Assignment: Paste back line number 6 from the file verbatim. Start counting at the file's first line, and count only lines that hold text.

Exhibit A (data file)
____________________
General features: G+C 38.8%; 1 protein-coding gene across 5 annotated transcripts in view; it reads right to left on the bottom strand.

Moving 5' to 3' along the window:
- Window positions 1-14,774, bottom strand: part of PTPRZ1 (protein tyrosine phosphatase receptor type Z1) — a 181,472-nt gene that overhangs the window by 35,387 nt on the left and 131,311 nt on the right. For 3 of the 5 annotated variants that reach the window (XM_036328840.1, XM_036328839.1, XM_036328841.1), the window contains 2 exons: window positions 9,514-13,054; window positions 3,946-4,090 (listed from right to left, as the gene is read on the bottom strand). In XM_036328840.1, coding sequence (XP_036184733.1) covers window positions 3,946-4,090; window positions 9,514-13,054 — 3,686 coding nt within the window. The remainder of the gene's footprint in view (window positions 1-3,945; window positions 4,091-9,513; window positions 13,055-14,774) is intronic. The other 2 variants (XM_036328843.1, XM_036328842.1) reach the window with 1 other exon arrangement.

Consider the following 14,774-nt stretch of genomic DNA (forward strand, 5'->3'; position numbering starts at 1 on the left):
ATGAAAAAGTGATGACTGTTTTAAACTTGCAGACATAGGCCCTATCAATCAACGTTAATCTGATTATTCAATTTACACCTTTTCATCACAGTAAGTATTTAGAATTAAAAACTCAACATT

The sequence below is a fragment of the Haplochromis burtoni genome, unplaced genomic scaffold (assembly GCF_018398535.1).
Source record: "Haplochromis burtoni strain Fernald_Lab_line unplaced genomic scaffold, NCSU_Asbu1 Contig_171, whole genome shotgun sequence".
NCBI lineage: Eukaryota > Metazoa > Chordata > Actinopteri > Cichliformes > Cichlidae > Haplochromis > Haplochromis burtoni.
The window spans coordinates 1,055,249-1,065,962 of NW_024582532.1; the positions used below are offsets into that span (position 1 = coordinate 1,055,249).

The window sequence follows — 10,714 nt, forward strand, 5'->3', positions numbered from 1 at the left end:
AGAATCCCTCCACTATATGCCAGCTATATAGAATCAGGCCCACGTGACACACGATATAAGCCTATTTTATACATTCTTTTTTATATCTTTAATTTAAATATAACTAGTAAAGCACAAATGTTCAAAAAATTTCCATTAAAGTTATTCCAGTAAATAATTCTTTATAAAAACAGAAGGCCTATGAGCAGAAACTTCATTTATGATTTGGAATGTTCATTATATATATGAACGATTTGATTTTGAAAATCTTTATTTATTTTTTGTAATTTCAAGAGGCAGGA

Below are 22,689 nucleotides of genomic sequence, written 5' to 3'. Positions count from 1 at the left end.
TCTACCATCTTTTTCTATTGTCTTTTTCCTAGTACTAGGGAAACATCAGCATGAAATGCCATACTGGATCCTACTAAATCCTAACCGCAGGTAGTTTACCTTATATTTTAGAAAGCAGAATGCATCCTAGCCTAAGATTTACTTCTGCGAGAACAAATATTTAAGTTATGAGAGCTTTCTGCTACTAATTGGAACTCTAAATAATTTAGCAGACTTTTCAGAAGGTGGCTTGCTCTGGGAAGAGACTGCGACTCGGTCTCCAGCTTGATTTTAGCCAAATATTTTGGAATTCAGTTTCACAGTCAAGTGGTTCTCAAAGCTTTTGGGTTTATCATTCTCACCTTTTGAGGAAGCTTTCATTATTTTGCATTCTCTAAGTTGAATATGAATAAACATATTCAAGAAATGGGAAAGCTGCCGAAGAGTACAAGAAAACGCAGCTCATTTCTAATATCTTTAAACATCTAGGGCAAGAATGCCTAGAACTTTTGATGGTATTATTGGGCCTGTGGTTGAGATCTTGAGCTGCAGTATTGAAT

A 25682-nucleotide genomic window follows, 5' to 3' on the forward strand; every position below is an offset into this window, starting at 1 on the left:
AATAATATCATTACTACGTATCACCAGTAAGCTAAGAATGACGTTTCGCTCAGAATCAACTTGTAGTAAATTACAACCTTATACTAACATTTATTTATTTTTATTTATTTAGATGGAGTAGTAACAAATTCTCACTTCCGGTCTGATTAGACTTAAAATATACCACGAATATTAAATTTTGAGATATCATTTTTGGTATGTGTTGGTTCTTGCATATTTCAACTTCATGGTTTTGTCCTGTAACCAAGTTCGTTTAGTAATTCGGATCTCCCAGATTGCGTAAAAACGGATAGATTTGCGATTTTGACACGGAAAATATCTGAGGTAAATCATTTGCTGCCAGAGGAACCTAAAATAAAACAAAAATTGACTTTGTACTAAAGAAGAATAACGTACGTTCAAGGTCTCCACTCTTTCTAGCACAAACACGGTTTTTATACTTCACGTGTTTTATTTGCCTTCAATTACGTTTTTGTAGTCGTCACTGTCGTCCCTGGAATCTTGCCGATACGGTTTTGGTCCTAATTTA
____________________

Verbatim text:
The sequence below is a fragment of the Haplochromis burtoni genome, unplaced genomic scaffold (assembly GCF_018398535.1).